As in the U.S., suffragists in the U.K. also “married radical ideas with willfully conventional dress.”[5] Having observed the American bloomer debacle, British suffragist leader Lydia Becker took a conservative position on dress, advising women to “stick to your stays, ladies, and triumph over the other sex.”[6] Even Emmeline Pankhurst and the militant suffragists of the Women’s Political and Social Union, who were known for arson, window smashing, and picture slashing, exhibited elegance and refinement in their dress. Suffragists were advocating radical ideas and they had to choose their battles wisely: fashion or the ballot. Dressing in a conservative manner gave suffragists credibility and helped make the notion of women voting more palatable. It also prevented them from being seen as demanding too much change too quickly.[7]

So, was the owner of this wedding dress a suffragist? We may never know. However, what is certain is that the conservative and restrictive style of her dress does not preclude the possibility that she was. Indeed, suffragist Charlotte Hawkins Brown dressed very similar to Sarah Peters Hickok for her 1911 wedding. In short, one cannot judge a suffragist by her dress.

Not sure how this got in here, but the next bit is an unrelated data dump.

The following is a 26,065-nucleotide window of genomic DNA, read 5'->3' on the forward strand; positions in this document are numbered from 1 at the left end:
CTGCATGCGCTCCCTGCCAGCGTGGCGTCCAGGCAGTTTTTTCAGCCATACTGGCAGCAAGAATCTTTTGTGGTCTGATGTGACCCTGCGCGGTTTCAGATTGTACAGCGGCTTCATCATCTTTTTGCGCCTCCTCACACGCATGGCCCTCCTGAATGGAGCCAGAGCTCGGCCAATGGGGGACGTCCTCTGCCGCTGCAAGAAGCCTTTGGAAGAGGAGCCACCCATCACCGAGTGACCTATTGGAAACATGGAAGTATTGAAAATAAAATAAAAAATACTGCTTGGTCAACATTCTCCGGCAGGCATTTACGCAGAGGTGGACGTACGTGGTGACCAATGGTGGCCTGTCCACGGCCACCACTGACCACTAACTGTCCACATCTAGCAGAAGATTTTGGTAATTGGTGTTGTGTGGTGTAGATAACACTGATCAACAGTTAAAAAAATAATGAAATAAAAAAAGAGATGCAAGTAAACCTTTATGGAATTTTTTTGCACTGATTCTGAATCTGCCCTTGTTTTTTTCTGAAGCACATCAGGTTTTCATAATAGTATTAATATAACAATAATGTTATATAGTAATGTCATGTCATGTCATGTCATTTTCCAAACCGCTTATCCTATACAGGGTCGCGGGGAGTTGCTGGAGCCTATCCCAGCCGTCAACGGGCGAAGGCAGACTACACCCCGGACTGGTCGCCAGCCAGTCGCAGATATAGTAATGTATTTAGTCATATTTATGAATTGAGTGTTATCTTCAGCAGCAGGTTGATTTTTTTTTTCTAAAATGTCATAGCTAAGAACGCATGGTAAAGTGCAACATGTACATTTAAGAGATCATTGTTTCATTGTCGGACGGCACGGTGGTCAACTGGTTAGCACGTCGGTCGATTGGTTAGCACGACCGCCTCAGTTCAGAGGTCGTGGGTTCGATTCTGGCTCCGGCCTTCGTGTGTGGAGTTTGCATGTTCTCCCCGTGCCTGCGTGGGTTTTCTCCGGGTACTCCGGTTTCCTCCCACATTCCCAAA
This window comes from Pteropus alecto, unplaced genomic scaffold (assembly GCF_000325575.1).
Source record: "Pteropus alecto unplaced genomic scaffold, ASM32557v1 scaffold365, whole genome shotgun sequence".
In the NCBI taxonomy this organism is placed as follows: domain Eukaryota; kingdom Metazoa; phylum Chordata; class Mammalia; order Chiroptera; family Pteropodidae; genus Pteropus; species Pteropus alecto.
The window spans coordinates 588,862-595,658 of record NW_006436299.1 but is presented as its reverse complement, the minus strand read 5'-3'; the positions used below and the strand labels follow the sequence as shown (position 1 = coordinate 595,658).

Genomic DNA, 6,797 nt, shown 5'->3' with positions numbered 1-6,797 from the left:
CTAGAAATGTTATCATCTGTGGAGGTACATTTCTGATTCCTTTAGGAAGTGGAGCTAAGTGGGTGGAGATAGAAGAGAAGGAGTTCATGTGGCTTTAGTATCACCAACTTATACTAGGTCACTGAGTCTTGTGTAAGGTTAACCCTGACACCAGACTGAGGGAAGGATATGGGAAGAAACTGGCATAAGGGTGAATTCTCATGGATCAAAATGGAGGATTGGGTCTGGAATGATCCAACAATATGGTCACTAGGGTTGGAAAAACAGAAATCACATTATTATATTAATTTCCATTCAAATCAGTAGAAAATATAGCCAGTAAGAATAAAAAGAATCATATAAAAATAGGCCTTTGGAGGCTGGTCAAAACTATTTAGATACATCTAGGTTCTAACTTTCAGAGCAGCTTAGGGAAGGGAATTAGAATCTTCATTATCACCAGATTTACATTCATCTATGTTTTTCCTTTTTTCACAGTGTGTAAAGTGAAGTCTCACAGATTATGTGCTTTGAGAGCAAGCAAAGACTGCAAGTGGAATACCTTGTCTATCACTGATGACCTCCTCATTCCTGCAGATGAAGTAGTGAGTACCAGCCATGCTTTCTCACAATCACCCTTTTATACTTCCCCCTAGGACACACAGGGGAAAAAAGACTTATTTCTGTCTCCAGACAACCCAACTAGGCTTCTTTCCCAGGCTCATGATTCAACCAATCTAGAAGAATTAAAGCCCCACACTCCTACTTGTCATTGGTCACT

[1] “Delaware County News,” The Oneonta Star (Oneonta, NY), March 19, 1926, 7.

[2] Gayle V. Fischer, Pantaloons and Power: A Nineteenth-Century Dress Reform in the United States (Kent, OH: Kent State University Press, 2001), 104-107

[3] Ibid., 171-172.

[4] Jenny Cobb, “The Fashion of Suffrage: Women “Vote” with Their Clothes,” Bullock Museum, https://www.thestoryoftexas.com/discover/artifacts/suffrage-dress-shoes.

[5] Cally Blackman, “How the Suffragettes Used Fashion to Further the Cause,” The Guardian, Oct. 8, 2015, https://www.theguardian.com/fashion/2015/oct/08/suffragette-style-movement-embraced-fashion-branding.

[6] Christine Bayles Kortsch, Dress Culture in Late Victorian Women’s Fiction: Literacy, Textiles, and Activism (New York: Routledge, 2016), 91-92.

[7] Ibid.

By Sarah Phillips

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By Kate Webber, ’17

Sampler

Sampler, red & blue darning, n.d., linen, cotton, L: 15.75 x W: 13.75 in. New York State Historical Association, Cooperstown, New York, Donor: DeVere Card, N0020.1955. Photograph by Richard Walker.

In February, 1955, DeVere Card of Hamilton, N.Y. donated a darning sampler to the New York State Historical Association (NYSHA). There is no record of why he brought it to NYSHA;  he may have had friends there, or thought the sampler had some connection to the Cooperstown-based organization. A decade earlier, he had donated some farming equipment and a cobbler’s knee vice. Fortunately, we do know something of Devere Card’s career and interests. The small act of donating a sampler tells us more about him, as Card’s life tells us more about the sampler.